Air Pollution Essay

687 WordsMar 17, 20153 Pages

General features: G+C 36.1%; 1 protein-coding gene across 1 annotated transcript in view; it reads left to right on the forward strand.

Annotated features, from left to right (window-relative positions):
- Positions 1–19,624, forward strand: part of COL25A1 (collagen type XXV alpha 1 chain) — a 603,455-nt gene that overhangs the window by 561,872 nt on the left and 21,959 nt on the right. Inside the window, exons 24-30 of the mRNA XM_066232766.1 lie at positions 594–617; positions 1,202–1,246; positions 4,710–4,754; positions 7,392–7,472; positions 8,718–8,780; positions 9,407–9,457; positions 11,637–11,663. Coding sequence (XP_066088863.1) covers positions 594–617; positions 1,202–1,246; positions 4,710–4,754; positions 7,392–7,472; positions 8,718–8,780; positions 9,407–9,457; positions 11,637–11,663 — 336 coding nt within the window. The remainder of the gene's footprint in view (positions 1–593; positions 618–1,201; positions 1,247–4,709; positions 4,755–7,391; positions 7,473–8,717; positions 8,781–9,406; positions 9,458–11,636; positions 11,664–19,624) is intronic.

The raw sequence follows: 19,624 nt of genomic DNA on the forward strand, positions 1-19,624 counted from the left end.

AIR POLLUTION AND CHRONIC RESPIRATORY DISEASES Name Course Tutor Date AIR POLLUTION AND CHRONIC RESPIRATORY DISEASES Air pollution is the introduction of harmful particulates into the atmosphere. Indoor and outdoor air pollution is the world's worst pollution problems. When we breathe in poor quality air, we bring pollutants into our lungs. Exposure to air pollution can bring about new cases of asthma, worsen existing respiratory illnesses and harm lung development creating additional risk factors for developing chronic lung diseases later in life (Holgate, S. T. (2009). Tobacco smoke is the single biggest risk to human health. Most smokers develop chronic bronchitis. Unfortunately, this also applies to non-smokers who are passively exposed to tobacco smoke. This increases their risk of developing lung cancer. Generally air pollution mostly arises from combustion. Combustion of coal and other solid fuel produces hydrocarbons and sulphur dioxide so does the combustion of liquid petroleum products. People with asthma are adversely affected by the pollution as it triggers asthma attacks. These by-products may also increase the risk of bronchitis and similar lung diseases. Thousands of deaths have been as a result of acute air pollution .A good example of this is the smog in 1950s that killed about 4,000 people in London as a result of the famous industrial revolution. There is good evidence to show that increasing concentration of pollutants like sulphur dioxide increases the risk of symptoms of lung diseases (Holgate, S. T. (2009). Harmful airborne pollutants can also arise within a household.4.3 million deaths in 2012 were attributed to household air pollution according to WHO (Bousquet, J., Khaltaev, N. G., Cruz, A. A., & World Health Organization. (2007). In developing countries, most people rely on biomass for energy such as wood and charcoal which

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